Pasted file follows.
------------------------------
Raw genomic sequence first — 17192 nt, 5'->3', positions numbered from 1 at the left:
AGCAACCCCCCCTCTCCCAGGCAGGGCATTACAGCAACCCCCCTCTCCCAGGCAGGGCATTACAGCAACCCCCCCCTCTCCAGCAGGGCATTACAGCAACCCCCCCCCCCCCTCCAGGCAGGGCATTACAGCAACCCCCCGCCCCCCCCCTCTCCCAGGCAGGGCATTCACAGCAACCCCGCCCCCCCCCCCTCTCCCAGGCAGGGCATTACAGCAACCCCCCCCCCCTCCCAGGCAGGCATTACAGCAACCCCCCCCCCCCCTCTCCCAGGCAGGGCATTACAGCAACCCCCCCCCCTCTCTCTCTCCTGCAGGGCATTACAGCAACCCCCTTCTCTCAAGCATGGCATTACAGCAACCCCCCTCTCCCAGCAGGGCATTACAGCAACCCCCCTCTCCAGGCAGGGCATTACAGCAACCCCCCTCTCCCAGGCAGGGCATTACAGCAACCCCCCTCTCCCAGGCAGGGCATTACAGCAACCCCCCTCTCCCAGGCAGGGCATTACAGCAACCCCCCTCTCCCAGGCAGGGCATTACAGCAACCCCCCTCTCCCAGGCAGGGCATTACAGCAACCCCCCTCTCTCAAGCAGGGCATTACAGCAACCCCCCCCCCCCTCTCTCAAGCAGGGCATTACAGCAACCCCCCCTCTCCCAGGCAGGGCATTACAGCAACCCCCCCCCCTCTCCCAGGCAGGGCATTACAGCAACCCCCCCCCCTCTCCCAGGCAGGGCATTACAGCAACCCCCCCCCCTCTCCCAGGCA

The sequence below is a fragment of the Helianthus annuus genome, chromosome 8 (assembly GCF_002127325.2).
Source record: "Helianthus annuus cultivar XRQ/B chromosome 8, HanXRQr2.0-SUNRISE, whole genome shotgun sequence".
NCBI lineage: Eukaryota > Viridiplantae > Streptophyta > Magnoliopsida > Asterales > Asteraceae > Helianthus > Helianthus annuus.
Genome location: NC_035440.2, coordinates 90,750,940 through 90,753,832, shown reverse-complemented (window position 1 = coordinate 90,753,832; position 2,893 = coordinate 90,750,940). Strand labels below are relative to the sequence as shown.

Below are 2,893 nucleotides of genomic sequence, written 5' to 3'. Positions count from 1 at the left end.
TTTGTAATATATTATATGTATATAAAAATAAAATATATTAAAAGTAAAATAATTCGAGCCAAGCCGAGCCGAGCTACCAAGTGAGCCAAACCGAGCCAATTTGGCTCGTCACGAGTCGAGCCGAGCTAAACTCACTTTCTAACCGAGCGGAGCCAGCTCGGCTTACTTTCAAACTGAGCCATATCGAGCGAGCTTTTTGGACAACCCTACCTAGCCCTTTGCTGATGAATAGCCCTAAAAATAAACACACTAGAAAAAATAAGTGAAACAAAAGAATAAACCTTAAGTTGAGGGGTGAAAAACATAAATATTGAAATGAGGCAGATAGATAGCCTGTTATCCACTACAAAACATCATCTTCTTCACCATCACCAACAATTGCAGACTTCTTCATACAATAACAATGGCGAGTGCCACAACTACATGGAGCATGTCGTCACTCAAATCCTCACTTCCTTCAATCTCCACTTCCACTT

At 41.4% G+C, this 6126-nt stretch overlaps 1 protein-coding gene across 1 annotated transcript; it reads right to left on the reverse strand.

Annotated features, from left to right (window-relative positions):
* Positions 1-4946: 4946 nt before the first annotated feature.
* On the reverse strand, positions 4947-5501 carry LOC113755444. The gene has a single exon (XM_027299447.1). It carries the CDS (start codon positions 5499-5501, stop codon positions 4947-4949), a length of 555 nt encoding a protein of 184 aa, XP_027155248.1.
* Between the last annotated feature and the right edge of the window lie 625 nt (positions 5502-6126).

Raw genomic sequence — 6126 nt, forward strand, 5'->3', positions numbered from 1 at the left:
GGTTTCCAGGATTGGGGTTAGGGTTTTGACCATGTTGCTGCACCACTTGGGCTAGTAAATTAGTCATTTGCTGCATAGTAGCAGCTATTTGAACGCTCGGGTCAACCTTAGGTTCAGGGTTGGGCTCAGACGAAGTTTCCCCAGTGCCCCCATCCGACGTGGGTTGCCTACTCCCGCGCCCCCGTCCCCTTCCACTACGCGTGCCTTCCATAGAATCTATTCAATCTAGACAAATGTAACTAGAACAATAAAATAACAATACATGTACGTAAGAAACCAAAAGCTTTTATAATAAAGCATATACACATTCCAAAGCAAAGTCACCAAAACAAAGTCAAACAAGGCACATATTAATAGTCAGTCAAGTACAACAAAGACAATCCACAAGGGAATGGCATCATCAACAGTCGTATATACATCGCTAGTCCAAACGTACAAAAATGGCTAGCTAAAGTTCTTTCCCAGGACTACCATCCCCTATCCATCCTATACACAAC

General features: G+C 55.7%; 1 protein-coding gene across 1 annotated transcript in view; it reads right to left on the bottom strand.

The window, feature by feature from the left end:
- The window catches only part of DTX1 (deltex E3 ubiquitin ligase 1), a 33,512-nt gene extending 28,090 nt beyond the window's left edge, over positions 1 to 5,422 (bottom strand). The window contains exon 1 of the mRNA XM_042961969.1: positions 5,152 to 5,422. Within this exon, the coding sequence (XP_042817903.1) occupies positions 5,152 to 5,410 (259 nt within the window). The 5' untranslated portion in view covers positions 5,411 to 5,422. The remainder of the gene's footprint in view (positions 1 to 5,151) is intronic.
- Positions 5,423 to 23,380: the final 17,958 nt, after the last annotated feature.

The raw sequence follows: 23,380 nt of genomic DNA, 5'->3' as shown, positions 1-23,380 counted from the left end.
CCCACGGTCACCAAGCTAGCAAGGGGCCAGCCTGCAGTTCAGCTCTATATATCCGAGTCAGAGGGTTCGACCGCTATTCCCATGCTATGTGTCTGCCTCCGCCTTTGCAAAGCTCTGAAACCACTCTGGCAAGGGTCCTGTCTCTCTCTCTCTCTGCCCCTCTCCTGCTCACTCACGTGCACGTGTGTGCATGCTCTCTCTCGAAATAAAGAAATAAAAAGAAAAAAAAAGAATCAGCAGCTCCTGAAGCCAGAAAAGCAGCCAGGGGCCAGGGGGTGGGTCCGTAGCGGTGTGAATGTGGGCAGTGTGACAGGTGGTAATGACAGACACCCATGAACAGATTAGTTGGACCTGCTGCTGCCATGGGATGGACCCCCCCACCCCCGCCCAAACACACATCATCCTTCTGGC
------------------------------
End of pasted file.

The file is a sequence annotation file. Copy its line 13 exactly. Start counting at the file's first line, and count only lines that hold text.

* Between the last annotated feature and the right edge of the window lie 625 nt (positions 5502-6126).